Hybrid car batteries explained
- Toyota Camry
- Honda Accord
- Hyundai Ioniq
- Honda Hatchback Range
- Honda Sedan Range
- Hyundai Hatchback Range
- Hyundai Sedan Range
- Toyota Hatchback Range
- Toyota Sedan Range
- Hybrid Cars
- Toyota Camry Reviews
- Honda Accord Reviews
- Hyundai Ioniq Reviews
- EV Advice
- Honda Advice
- Hyundai Advice
- Toyota Advice
- Plug-in hybrid
- Hybrid cars
- Green Cars
If your knowledge of batteries extends about as far as “I’m pretty sure the TV remote takes double-As”, the world of electrified vehicles - hybrids, plug-in electric vehicles (PHEVs) and pure electric vehicles (EVs) - and the batteries they use may all seem a bit foreign.
For those new to the subject, it’s actually quite easy to get your head around.
Hybrids and PHEVs use both a traditional petrol-powered internal-combustion engine (ICE) and a battery-powered electric motor, although there are some key differences (an EV, of course, only has the battery-powered electric motor, and no ICE).
Read more about hybrid cars
A hybrid battery is smaller, self-charging, and typically doesn’t allow for all-electric driving mode, whereas a PHEV has a larger battery that has to be connected to an external power source to charge, and it CAN drive in all-electric mode.
Hybrids are seen as a bridge between a traditional ICE vehicle and an EV, offering both the benefits of an electric motor (better fuel consumption, a reduction in harmful tailpipe emissions), and an ICE (a trusty back-up should the hybrid’s battery run out of charge).
A major concern for drivers when it comes to EVs is range anxiety - the worry you’ll run out of charge and be left with nowhere to plug it in, possibly sobbing quietly - so a hybrid provides a happy medium by providing a petrol-powered ICE to extend the range far beyond what the battery pack for the car provides on its own.
Download the EVGuide Report, 2022
Australia's one-stop snapshot of all things relating to electric cars.
Petrol stations are also somewhat more common than charging ones.
There are also a few drawbacks of hybrids worth mentioning.
The ICE and electric motor in a hybrid need to be smaller to both fit in the vehicle, meaning they’re independently less powerful than larger versions. They also create more weight and take up more space in the car, sometimes creating less cabin or boot space, and result in the hybrid costing more than a standard ICE vehicle.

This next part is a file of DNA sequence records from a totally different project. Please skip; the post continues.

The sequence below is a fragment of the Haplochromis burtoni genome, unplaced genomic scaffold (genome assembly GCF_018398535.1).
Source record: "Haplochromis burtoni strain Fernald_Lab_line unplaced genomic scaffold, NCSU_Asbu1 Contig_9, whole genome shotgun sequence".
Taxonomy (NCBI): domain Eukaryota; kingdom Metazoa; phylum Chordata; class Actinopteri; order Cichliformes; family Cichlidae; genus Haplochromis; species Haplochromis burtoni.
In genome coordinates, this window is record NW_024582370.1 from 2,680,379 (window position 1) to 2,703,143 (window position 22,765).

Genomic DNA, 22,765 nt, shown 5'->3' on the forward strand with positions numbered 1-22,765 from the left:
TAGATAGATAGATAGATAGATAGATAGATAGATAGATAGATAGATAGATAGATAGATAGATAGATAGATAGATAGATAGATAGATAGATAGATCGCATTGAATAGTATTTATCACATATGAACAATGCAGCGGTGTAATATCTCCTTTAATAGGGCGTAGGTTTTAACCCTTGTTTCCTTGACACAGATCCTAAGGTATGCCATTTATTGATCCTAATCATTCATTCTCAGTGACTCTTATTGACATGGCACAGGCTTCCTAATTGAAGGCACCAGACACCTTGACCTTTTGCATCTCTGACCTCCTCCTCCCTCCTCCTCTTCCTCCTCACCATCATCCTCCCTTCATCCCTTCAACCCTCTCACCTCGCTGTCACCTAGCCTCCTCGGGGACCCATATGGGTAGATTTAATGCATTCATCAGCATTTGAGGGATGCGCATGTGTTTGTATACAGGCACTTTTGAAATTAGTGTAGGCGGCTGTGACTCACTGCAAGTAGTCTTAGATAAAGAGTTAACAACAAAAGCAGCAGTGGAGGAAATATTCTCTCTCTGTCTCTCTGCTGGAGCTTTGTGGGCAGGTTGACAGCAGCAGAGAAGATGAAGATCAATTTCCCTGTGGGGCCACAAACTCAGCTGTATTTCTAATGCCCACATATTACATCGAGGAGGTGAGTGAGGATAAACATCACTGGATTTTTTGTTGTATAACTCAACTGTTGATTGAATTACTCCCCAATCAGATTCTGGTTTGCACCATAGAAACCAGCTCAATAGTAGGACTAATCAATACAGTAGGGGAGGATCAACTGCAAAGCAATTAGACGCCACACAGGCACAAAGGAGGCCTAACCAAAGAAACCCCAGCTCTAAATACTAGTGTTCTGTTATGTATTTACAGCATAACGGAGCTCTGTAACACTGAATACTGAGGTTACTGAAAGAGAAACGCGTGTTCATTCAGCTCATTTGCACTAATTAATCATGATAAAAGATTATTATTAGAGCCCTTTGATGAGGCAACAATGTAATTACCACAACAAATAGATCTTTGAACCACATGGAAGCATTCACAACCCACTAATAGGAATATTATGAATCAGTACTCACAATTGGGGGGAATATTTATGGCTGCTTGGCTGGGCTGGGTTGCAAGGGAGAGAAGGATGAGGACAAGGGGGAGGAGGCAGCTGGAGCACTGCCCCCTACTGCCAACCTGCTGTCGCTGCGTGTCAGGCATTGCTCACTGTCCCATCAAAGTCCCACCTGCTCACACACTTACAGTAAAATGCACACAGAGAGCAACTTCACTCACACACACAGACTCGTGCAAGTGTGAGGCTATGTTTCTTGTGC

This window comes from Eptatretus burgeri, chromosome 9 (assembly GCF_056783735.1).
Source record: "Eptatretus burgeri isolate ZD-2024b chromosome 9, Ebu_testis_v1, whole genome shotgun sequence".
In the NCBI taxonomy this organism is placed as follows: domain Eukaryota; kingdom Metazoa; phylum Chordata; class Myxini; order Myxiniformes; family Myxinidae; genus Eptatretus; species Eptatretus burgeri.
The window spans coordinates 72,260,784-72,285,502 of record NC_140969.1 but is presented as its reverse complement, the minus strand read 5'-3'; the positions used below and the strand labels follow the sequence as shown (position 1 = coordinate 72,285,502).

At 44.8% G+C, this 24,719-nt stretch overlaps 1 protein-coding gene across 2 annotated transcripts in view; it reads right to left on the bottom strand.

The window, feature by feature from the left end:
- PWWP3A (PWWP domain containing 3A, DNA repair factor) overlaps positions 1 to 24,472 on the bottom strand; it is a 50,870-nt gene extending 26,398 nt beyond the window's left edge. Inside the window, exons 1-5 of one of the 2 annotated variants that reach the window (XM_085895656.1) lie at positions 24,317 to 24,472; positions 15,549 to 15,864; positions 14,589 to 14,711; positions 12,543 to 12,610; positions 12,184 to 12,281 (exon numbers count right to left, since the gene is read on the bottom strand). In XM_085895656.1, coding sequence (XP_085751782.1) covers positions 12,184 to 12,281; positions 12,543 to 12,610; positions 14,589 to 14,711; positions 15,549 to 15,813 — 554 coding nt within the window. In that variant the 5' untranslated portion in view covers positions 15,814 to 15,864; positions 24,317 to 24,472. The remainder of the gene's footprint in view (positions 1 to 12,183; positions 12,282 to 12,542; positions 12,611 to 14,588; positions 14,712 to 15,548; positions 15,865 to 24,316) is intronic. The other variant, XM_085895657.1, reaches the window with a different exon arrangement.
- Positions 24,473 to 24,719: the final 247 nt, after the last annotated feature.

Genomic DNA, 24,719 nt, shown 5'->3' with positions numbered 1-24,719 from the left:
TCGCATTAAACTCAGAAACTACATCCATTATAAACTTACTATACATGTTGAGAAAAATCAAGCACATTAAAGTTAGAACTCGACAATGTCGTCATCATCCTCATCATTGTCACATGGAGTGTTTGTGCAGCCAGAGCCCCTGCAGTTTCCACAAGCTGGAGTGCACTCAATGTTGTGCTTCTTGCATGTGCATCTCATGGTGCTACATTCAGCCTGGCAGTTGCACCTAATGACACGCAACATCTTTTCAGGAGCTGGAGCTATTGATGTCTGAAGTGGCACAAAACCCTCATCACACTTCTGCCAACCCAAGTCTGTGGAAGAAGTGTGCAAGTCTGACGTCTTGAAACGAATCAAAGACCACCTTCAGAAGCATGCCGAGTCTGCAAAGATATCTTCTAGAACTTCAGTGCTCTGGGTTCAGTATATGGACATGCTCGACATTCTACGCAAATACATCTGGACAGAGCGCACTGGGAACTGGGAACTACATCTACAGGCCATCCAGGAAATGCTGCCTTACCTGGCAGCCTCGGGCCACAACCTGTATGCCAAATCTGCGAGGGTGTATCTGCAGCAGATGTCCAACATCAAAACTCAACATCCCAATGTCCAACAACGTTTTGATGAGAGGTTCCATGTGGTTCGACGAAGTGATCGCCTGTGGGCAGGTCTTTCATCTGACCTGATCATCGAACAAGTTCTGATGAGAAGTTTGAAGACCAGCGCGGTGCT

Hybrid car battery: how it works
Like standard petrol-powered vehicles, hybrid cars have a 12-volt lead-acid battery and an ICE, with a battery-powered electric motor, although it’s common to see hybrids come with two electric motors as well.
The “battery” is, more accurately, a lithium-ion battery pack, as it contains hundreds - and sometimes thousands - of smaller lithium-ion batteries.
Unlike a PHEV, this battery pack is self-charging and the charging occurs via a process called regenerative braking, where kinetic energy that’s created when the hybrid brakes is either stored in the battery pack for later use, or used to directly power the wheels.
The battery pack can also be charged by the ICE when it’s either active during driving, or idling.
How far can hybrid cars go on batteries alone, and at what speed do hybrid cars switch from battery power to petrol power?
A hybrid battery switches seamlessly between the ICE and the electric motor to deliver maximum performance and delivery, and typically it can operate in all-electric mode, relying solely on the battery, at speeds of up to 40km/h, and for distances of around 2km. No, that’s not a lot, is it?
Because a PHEV’s battery pack is larger, it requires charging via an external power source, like a wall socket or public fast-charger. The increase in size means an increase in all-electric driving range, which is on average around 50km.
How long do hybrid car batteries last?
It’s no secret that in EVs and hybrid cars, battery degradation can be a problem that impacts battery life.
Battery packs are usually guaranteed by the car manufacturer for eight years or 160,000km - whichever comes first - and during that period of time, hybrid drivers will start to notice a decline in the battery pack’s ability to hold a charge.
When it comes to hybrid cars, this means more reliance on the vehicle’s ICE, which negatively impacts the car’s fuel efficiency and increases harmful tailpipe emissions.
Battery packs in hybrids can be replaced, but if the car is over three years old, it’s often seen as an uneconomical choice to purchase a replacement, rather than just buying a whole new car.
Can hybrid car batteries be recycled?
There are specialist technicians in Australia who are able to remanufacture used hybrid batteries and resell them at 60-80 per cent of the original cost, and Toyota, a leader in hybrid technology with its popular Prius model, has a hybrid battery recycling program that keeps 98 per cent of the battery materials out of landfill.
To sweeten the deal, Toyota offers $100 for the return of used hybrid batteries, or $500 off the price of a replacement battery.
That’s not a bad deal, although it’s worth remembering that hybrid batteries from third-party manufacturers are often cheaper than what’s available to purchase from a dealership.